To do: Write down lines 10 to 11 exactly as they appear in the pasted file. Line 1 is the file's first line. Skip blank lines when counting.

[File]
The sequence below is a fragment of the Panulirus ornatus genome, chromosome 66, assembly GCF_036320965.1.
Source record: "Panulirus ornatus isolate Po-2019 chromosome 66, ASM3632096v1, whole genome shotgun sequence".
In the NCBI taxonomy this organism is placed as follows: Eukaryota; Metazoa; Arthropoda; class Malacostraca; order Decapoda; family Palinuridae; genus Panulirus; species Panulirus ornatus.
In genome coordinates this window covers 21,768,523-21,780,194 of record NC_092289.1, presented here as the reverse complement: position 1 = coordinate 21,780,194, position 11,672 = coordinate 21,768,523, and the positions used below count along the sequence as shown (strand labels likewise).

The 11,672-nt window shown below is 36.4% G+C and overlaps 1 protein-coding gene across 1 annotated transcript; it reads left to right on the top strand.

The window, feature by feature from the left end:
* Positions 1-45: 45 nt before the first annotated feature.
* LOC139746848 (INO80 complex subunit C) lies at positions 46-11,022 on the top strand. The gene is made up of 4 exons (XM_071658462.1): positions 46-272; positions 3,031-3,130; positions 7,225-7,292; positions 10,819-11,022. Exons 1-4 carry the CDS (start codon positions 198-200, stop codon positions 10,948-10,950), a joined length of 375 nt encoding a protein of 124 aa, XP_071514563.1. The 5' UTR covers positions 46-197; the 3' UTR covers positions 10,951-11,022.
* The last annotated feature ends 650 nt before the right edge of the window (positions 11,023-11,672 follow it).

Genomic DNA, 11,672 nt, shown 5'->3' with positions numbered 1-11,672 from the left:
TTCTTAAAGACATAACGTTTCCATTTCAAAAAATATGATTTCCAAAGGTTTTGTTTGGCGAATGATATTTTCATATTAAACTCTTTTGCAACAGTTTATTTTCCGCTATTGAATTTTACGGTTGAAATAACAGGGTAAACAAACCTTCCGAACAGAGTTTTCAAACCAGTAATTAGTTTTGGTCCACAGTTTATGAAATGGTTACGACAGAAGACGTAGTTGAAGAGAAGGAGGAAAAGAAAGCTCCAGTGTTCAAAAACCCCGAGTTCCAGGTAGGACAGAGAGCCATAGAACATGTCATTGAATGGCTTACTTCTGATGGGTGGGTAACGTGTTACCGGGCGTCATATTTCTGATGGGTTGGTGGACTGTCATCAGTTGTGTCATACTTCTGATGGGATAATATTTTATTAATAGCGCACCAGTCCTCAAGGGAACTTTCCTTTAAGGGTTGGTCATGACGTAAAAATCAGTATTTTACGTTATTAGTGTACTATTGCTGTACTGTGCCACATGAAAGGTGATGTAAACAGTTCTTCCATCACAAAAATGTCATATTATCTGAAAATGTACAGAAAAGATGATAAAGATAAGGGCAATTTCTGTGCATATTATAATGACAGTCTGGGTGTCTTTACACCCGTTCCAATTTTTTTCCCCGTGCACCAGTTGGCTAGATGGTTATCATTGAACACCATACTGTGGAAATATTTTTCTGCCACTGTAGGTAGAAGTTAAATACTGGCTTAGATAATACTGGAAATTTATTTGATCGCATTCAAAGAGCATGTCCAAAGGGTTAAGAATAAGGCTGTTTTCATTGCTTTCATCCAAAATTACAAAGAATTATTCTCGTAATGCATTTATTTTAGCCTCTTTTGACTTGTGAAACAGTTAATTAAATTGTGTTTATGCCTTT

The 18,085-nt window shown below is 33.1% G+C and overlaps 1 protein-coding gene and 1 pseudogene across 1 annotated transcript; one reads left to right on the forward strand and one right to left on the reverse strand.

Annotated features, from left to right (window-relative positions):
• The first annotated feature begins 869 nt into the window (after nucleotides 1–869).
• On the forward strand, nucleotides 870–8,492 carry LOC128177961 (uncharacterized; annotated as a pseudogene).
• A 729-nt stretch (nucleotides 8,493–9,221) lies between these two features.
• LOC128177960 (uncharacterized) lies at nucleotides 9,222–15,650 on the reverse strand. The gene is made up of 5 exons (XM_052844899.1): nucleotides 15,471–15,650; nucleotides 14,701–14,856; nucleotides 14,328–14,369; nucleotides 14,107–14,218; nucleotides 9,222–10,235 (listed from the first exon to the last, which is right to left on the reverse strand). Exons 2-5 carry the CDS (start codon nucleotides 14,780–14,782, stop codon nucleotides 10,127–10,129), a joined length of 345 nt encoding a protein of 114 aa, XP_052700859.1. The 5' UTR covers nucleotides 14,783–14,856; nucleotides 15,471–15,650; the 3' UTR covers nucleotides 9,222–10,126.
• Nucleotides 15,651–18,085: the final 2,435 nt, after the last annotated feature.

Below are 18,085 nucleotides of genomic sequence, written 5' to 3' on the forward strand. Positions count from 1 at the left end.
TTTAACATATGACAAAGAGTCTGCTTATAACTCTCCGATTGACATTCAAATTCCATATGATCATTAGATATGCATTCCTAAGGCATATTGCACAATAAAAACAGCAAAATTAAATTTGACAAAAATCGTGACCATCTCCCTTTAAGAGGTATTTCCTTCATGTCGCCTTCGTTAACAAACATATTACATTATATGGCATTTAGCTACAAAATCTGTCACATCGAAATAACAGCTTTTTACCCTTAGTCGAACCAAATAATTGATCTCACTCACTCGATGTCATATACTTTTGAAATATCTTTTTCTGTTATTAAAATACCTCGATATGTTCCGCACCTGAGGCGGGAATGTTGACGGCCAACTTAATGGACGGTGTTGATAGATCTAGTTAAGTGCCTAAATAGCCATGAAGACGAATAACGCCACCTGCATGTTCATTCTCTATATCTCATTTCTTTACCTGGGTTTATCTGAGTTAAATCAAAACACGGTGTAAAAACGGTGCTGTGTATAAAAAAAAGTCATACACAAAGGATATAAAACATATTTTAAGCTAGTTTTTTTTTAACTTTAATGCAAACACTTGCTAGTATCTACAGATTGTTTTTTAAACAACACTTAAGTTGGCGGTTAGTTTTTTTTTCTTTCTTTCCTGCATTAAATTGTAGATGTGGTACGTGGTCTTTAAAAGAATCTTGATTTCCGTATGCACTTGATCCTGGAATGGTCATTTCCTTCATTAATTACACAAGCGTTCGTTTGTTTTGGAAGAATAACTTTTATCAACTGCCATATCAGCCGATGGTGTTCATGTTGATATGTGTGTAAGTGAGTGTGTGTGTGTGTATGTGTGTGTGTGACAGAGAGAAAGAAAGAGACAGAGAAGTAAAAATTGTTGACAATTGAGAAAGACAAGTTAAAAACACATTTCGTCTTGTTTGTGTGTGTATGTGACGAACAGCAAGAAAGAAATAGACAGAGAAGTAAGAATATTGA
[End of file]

Genomic DNA, 11,672 nt, shown 5'->3' with positions numbered 1-11,672 from the left:
TTCTTAAAGACATAACGTTTCCATTTCAAAAAATATGATTTCCAAAGGTTTTGTTTGGCGAATGATATTTTCATATTAAACTCTTTTGCAACAGTTTATTTTCCGCTATTGAATTTTACGGTTGAAATAACAGGGTAAACAAACCTTCCGAACAGAGTTTTCAAACCAGTAATTAGTTTTGGTCCACAGTTTATGAAATGGTTACGACAGAAGACGTAGTTGAAGAGAAGGAGGAAAAGAAAGCTCCAGTGTTCAAAAACCCCGAGTTCCAGGTAGGACAGAGAGCCATAGAACATGTCATTGAATGGCTTACTTCTGATGGGTGGGTAACGTGTTACCGGGCGTCATATTTCTGATGGGTTGGTGGACTGTCATCAGTTGTGTCATACTTCTGATGGGATAATATTTTATTAATAGCGCACCAGTCCTCAAGGGAACTTTCCTTTAAGGGTTGGTCATGACGTAAAAATCAGTATTTTACGTTATTAGTGTACTATTGCTGTACTGTGCCACATGAAAGGTGATGTAAACAGTTCTTCCATCACAAAAATGTCATATTATCTGAAAATGTACAGAAAAGATGATAAAGATAAGGGCAATTTCTGTGCATATTATAATGACAGTCTGGGTGTCTTTACACCCGTTCCAATTTTTTTCCCCGTGCACCAGTTGGCTAGATGGTTATCATTGAACACCATACTGTGGAAATATTTTTCTGCCACTGTAGGTAGAAGTTAAATACTGGCTTAGATAATACTGGAAATTTATTTGATCGCATTCAAAGAGCATGTCCAAAGGGTTAAGAATAAGGCTGTTTTCATTGCTTTCATCCAAAATTACAAAGAATTATTCTCGTAATGCATTTATTTTAGCCTCTTTTGACTTGTGAAACAGTTAATTAAATTGTGTTTATGCCTTT